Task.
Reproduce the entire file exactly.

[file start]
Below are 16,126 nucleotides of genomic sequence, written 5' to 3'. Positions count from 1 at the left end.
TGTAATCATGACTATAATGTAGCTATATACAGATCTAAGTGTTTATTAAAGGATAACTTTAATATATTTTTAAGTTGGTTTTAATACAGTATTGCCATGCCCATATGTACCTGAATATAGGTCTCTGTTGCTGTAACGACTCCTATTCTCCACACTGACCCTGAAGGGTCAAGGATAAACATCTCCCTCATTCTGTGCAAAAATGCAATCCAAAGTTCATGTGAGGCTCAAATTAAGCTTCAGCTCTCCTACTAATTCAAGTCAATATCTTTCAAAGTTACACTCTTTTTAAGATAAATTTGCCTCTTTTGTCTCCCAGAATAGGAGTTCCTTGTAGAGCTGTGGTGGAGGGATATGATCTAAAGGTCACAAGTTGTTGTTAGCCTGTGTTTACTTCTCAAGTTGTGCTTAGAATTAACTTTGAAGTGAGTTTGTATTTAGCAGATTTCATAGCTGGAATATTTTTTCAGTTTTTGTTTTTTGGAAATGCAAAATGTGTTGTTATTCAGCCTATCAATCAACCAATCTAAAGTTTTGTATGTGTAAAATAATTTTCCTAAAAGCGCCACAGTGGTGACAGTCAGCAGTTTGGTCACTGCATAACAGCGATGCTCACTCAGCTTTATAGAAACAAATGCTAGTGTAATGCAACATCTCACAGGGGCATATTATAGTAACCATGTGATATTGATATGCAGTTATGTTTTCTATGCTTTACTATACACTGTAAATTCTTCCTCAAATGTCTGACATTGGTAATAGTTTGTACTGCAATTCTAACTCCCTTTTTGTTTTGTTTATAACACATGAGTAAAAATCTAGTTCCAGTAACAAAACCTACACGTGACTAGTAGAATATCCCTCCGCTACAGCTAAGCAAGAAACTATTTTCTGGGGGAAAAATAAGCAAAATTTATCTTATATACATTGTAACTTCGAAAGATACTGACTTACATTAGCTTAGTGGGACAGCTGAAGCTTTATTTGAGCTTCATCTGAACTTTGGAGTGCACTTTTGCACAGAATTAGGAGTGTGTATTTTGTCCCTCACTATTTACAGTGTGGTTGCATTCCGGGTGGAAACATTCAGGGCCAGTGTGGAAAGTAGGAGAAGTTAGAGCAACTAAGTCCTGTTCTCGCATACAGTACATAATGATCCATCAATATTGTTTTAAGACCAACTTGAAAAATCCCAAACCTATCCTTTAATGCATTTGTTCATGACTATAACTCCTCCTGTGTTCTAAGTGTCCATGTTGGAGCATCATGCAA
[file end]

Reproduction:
Below are 16,126 nucleotides of genomic sequence, written 5' to 3'. Positions count from 1 at the left end.
TGTAATCATGACTATAATGTAGCTATATACAGATCTAAGTGTTTATTAAAGGATAACTTTAATATATTTTTAAGTTGGTTTTAATACAGTATTGCCATGCCCATATGTACCTGAATATAGGTCTCTGTTGCTGTAACGACTCCTATTCTCCACACTGACCCTGAAGGGTCAAGGATAAACATCTCCCTCATTCTGTGCAAAAATGCAATCCAAAGTTCATGTGAGGCTCAAATTAAGCTTCAGCTCTCCTACTAATTCAAGTCAATATCTTTCAAAGTTACACTCTTTTTAAGATAAATTTGCCTCTTTTGTCTCCCAGAATAGGAGTTCCTTGTAGAGCTGTGGTGGAGGGATATGATCTAAAGGTCACAAGTTGTTGTTAGCCTGTGTTTACTTCTCAAGTTGTGCTTAGAATTAACTTTGAAGTGAGTTTGTATTTAGCAGATTTCATAGCTGGAATATTTTTTCAGTTTTTGTTTTTTGGAAATGCAAAATGTGTTGTTATTCAGCCTATCAATCAACCAATCTAAAGTTTTGTATGTGTAAAATAATTTTCCTAAAAGCGCCACAGTGGTGACAGTCAGCAGTTTGGTCACTGCATAACAGCGATGCTCACTCAGCTTTATAGAAACAAATGCTAGTGTAATGCAACATCTCACAGGGGCATATTATAGTAACCATGTGATATTGATATGCAGTTATGTTTTCTATGCTTTACTATACACTGTAAATTCTTCCTCAAATGTCTGACATTGGTAATAGTTTGTACTGCAATTCTAACTCCCTTTTTGTTTTGTTTATAACACATGAGTAAAAATCTAGTTCCAGTAACAAAACCTACACGTGACTAGTAGAATATCCCTCCGCTACAGCTAAGCAAGAAACTATTTTCTGGGGGAAAAATAAGCAAAATTTATCTTATATACATTGTAACTTCGAAAGATACTGACTTACATTAGCTTAGTGGGACAGCTGAAGCTTTATTTGAGCTTCATCTGAACTTTGGAGTGCACTTTTGCACAGAATTAGGAGTGTGTATTTTGTCCCTCACTATTTACAGTGTGGTTGCATTCCGGGTGGAAACATTCAGGGCCAGTGTGGAAAGTAGGAGAAGTTAGAGCAACTAAGTCCTGTTCTCGCATACAGTACATAATGATCCATCAATATTGTTTTAAGACCAACTTGAAAAATCCCAAACCTATCCTTTAATGCATTTGTTCATGACTATAACTCCTCCTGTGTTCTAAGTGTCCATGTTGGAGCATCATGCAA